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Patrick Coffee

I write stuff for Mediabistro and NYMag.com, do freelance consulting work, and waste time on Twitter. You can send me pitches at patrick (at) mediabistro (dot) com or use the anonymous tip box.

The White House Doesn’t Care How You Nerds Dress

Did you know that the U.S. Digital Service is a thing? It is now. The White House established it in order to create “a customer-focused government through stronger IT“, aka hiring the people who helped fix healthcare.gov after realizing that the most talented programmers around do not happen to double as public employees.

One of those people was Mikey Dickerson — current title Deputy Federal Chief Information Officer, current LinkedIn status “pursuing a number of schemes“. He plays a starring role in this new “Day One” video:

While the group’s ostensible purpose is to “ improve the delivery of federal services, information, and benefits”, Dickerson wants you to know that the most important issue is the dress code — or lack thereof.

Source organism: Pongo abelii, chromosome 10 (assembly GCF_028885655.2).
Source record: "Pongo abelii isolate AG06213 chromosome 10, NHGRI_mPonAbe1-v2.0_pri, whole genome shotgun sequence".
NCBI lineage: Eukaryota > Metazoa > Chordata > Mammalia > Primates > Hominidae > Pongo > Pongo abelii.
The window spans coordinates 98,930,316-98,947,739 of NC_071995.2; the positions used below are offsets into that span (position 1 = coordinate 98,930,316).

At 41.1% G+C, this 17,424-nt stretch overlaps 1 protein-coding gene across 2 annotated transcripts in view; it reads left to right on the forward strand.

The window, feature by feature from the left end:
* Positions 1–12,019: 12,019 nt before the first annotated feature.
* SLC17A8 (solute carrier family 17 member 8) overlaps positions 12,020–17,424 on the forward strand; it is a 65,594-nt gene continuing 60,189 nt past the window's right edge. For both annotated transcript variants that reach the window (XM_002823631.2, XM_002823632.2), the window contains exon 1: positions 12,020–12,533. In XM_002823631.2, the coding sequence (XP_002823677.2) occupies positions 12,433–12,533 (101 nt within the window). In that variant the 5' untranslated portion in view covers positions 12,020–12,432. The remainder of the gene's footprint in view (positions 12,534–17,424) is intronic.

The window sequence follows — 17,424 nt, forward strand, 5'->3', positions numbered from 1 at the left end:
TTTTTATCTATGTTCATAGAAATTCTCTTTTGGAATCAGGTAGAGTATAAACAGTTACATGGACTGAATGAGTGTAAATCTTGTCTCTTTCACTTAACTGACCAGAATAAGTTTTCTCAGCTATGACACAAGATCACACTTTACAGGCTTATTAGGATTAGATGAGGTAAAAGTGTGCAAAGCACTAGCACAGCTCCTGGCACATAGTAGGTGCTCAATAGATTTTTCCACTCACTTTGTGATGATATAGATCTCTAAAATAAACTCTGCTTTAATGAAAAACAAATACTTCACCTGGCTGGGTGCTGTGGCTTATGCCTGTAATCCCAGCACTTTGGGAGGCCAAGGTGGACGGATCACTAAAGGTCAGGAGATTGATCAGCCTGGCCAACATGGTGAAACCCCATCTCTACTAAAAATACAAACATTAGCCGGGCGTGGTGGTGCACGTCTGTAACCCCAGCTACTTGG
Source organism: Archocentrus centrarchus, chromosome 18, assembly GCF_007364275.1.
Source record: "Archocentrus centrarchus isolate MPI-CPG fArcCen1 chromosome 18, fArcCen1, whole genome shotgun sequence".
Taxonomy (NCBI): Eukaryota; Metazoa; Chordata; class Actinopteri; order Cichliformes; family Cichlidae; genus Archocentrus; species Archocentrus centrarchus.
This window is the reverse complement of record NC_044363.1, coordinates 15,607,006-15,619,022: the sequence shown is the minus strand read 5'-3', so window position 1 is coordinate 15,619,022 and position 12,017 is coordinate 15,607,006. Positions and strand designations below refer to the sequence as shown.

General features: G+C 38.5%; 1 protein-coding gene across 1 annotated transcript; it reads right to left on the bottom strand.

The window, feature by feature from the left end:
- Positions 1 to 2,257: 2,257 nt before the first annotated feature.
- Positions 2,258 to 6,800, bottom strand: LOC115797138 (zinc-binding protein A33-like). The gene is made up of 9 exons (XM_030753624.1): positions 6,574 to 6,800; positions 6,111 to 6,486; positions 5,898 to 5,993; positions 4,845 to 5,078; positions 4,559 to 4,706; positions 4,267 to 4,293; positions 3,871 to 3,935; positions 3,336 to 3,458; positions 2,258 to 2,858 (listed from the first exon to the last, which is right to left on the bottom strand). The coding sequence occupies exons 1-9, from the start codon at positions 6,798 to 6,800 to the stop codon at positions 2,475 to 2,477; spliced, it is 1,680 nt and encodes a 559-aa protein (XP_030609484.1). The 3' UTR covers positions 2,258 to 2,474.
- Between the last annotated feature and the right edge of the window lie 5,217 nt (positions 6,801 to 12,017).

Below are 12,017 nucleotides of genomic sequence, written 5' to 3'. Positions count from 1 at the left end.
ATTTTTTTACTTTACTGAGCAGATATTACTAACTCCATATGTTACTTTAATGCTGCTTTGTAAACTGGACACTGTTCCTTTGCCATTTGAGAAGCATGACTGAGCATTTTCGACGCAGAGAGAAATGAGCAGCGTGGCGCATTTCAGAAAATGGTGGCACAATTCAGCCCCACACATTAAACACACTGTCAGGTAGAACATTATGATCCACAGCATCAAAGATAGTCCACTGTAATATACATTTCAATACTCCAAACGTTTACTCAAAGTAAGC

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Ketchum Shuffles Its Tech Leadership

ketchum_logoIn what looks like a strong pivot toward the tech sector, Ketchum orchestrated a game of musical chairs involving several top executives within its San Francisco-based Access Communications shop and its Global Technology Practice this week.

Partner Susan Butenhoff, who founded Access and served as both president and CEO there until this week, will now serve as director of the firm’s tech practice while retaining the title of chief at Access.

Matthew Afflixio, who worked under her as EVP/creative director, has been promoted to president.

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CSIS Wins This Week’s Edition of ‘The Intern Did It’

In what’s becoming a relatively common occurrence, the CSIS or Center for Strategic and International Studies posted a widely-seen tweet this week that just screamed “this did not go how it was supposed to go.”

We weren’t terribly surprised by this response; nor were we surprised to see an apology tweet later.

What did impress us, though, was the degree of detail in the organization’s official explanation.